Entering its seventh year, the annual Dean of Students Half Marathon Challenge will again be a part of the San Antonio Rock “˜n’ Roll Marathon and Half Marathon, which will take place on Sunday, Dec. 7.
Throughout the week, those who participate in the challenge gather for runs, which steadily increase in length as the race approaches. Students, faculty, staff, parents and alumni are all welcome to participate.
“I’ve seen runners form friendships with people they hadn’t met before. Everyone has the same goal, which is to reach a milestone of 13.1 miles,” said David Tuttle, associate vice president for student affairs and dean of students. “We eat together after training runs, go to different parts of town and have a pasta dinner the night before. We bond really well.”
Both experienced and first-time runners take part in the half marathon every year.
“I ran cross country in high school, but I knew I wouldn’t have time for it in college. Running with the dean was a great opportunity to keep up with my running,” said Paige Roth, a senior. “It’s a nice way to meet people off your hall really quickly and a casual setting to get to know some of the university’s faculty, staff and alumni.”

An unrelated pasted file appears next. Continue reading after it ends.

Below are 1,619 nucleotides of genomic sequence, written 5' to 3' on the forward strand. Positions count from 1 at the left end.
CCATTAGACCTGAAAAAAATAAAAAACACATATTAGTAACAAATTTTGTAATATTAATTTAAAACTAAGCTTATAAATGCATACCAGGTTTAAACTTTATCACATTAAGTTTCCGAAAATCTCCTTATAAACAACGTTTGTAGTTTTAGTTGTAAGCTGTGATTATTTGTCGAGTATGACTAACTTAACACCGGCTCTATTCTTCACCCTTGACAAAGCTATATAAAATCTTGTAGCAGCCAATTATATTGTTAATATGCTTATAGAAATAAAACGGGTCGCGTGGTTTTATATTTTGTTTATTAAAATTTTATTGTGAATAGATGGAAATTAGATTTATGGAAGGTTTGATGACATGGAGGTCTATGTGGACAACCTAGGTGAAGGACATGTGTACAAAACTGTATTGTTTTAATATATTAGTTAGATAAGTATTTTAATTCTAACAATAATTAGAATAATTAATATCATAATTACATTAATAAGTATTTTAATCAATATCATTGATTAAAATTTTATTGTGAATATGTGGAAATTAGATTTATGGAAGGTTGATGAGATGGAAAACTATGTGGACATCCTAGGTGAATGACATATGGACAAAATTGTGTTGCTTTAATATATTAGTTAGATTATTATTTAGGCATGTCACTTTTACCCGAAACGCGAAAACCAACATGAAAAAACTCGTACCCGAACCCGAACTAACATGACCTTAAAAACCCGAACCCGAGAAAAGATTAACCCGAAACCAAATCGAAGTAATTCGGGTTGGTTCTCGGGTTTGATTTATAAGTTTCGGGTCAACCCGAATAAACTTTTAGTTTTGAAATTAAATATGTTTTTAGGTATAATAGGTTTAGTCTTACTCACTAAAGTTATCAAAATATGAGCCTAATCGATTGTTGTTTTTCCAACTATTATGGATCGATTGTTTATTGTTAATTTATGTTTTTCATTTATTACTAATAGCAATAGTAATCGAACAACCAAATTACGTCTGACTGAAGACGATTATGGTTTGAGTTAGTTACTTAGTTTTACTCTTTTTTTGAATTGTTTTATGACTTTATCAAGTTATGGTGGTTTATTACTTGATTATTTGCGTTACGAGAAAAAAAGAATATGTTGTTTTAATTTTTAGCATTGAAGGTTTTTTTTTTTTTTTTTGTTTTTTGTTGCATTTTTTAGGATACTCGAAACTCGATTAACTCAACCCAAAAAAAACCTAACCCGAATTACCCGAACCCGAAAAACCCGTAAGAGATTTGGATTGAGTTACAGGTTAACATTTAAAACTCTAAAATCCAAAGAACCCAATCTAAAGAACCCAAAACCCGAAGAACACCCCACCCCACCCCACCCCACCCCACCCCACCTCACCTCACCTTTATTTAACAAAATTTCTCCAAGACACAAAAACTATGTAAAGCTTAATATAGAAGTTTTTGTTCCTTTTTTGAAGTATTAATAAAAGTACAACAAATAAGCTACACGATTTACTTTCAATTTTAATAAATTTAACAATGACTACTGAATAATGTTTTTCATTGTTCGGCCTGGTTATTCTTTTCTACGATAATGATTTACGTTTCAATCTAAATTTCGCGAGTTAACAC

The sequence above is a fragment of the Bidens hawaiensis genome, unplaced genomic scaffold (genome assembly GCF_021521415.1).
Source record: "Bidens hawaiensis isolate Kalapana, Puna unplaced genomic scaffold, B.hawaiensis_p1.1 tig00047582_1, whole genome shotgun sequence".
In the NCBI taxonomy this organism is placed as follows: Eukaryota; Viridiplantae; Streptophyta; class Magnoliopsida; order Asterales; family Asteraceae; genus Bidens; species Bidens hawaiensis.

This year will be Roth’s fourth year to participate in the challenge. Like Roth, many students return each year, and some even come back as alumni. First years also make up a large portion of the runners.
“I would encourage everyone to give it a shot. You meet all sorts of people and get to share different experiences with them. It is a great way to find running buddies, stay in shape and start new goals for yourself when you first come to college,” said Lucas Poliak, a senior.
Tuttle created the challenge in 2008 to share his love of running with students and other faculty members, forming a community centered around achieving a common goal.
“It is so much fun and really rewarding for people who do it. It is especially fun since we run through campus on race day,” Tuttle said.
Students who participate in the runs join a unique community that can be particularly beneficial to their first year on campus.
“Through the running challenge, I met an upperclassman who told me about a volunteering program that I never would have found out about otherwise,” Poliak said. “The runs allow you to connect with so many different types of people right off the bat.”
Roth said she thinks this kind of close interaction might be hard to come across at a larger school.
“Not many people would have the opportunity to get to know the dean and other faculty members in this way,” Roth said.
First years are encouraged to come out for runs and to sign up for the race. Training runs will start the week after Labor Day, and those who want to sign up for the challenge can email Tuttle at email@example.com.